George “Harry” Bowen (A Canadian in WWI)

I was so excited to hear that the Army Library Program would be focusing on World War 1 during this 100th anniversary of the U.S. entry into the war.  My grandfather was born Canadian, and he and two of his brothers fought in WWI.  He left a scrapbook for my family with very interesting mementos and letters, including a map and note of where he billeted on the day the war ended, November 11, 1918.

Because the Canadian Archives are digitizing WWI records of service members and health care professionals, I was able to download details of where he and my great uncles were stationed during training and while they were on active duty.  My grandfather did not graduate high school until 1917, and he enlisted at that point, but my two great-uncles enlisted right away in 1914.  Because Canada is part of the British Commonwealth, Canada got involved in WWI as soon as it started.

I think that there are still important lessons to learn from WWI, and I applaud the Army Library Program for making recommendations about relevant books and movies, and for making them widely available.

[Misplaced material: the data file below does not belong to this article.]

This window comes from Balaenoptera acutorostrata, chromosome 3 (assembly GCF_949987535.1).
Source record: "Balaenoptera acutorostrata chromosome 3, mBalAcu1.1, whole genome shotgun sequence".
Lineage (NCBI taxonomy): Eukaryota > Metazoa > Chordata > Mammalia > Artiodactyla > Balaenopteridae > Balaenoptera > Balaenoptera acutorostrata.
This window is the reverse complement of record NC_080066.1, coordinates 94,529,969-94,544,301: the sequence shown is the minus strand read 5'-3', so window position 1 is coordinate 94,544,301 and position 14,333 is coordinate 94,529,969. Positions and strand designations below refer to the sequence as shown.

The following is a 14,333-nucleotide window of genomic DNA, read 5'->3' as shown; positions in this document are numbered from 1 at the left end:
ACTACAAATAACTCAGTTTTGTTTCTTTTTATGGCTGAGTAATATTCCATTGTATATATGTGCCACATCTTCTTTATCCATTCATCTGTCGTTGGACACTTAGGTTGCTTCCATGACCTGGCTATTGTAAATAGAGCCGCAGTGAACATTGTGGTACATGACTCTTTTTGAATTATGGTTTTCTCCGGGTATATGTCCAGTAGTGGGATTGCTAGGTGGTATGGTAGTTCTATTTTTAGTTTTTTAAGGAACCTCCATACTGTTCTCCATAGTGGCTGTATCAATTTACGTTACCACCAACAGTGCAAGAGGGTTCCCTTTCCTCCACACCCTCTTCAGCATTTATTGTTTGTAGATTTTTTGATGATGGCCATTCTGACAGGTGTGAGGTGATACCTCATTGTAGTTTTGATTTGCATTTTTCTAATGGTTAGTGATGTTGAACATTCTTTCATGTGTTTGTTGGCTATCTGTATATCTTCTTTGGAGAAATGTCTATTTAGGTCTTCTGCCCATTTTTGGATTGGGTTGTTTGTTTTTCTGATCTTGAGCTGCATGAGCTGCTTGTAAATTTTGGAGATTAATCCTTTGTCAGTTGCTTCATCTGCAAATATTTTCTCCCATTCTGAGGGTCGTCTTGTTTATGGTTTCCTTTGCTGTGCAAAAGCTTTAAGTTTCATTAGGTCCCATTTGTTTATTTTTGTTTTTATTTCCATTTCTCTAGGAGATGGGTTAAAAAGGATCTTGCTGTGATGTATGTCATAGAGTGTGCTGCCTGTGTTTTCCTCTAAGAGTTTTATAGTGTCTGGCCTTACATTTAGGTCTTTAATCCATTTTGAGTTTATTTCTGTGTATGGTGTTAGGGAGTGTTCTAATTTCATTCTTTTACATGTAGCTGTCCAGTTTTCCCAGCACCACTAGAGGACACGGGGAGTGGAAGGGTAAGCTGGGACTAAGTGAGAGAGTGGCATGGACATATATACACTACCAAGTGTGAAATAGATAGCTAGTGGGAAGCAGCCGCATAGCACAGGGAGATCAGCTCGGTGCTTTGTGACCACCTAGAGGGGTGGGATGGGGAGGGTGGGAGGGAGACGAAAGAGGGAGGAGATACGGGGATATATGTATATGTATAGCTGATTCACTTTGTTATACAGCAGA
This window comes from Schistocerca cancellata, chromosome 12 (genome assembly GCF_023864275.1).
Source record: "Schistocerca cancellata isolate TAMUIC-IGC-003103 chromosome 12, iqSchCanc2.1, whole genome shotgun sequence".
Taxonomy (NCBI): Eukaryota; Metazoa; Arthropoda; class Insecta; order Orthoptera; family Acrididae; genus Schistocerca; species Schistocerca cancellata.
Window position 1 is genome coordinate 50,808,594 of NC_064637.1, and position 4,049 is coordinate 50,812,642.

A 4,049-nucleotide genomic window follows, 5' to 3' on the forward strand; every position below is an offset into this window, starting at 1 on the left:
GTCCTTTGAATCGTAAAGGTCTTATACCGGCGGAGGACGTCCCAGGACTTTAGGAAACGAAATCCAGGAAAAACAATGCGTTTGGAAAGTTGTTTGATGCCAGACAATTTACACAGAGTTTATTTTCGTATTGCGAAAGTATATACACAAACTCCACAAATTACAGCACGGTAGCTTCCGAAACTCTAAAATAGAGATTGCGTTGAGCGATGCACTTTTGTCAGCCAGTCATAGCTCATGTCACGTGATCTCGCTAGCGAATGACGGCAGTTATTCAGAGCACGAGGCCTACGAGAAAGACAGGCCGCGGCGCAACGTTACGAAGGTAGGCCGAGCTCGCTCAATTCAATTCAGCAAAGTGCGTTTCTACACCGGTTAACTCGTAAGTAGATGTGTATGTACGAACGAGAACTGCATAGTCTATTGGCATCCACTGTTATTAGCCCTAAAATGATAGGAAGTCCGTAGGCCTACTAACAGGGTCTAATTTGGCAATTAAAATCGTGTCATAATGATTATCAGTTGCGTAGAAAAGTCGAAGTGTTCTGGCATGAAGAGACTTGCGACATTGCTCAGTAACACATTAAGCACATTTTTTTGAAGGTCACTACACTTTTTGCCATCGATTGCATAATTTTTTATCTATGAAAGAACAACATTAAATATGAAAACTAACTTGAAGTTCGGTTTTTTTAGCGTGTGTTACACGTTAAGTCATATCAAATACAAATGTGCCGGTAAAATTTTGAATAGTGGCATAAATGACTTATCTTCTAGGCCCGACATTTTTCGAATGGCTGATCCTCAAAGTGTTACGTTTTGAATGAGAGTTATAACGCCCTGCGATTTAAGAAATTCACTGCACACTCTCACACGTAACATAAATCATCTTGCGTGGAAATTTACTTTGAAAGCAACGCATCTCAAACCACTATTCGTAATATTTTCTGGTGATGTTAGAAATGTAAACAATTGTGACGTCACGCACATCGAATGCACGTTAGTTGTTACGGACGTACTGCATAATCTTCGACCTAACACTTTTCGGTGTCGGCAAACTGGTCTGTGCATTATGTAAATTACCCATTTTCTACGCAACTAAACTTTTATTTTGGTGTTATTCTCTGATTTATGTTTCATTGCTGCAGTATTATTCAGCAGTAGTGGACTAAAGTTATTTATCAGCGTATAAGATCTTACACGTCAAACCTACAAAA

Mindy Bowen Boenning


Mindy Bowen Boenning with photo of her grandfather, Harry Bowen (18 years old). Harry was with the 5th Canadian Mounted Rifles – Montreal.

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The Bowen Brothers (Hathaway, Harry and Charlie) in uniform.

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Harry Bowen celebrating with many other Canadians on their victory.  The Hindenburg Line (Siegfriedstellung or Siegfried Position) was a German defensive position of World War I, built during the winter of 1916–1917 on the Western Front (France), from Arras to Laffaux, near Soissons on the Aisne.  Allied forces smashed through the Hindenburg Line on Sep 29, 1918. 



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Harry Bowen billeted in Boussu, municipality of Mons, Belgium on November 11, 1918.

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Military parade November 15, 1918 in Mons, Belgium.

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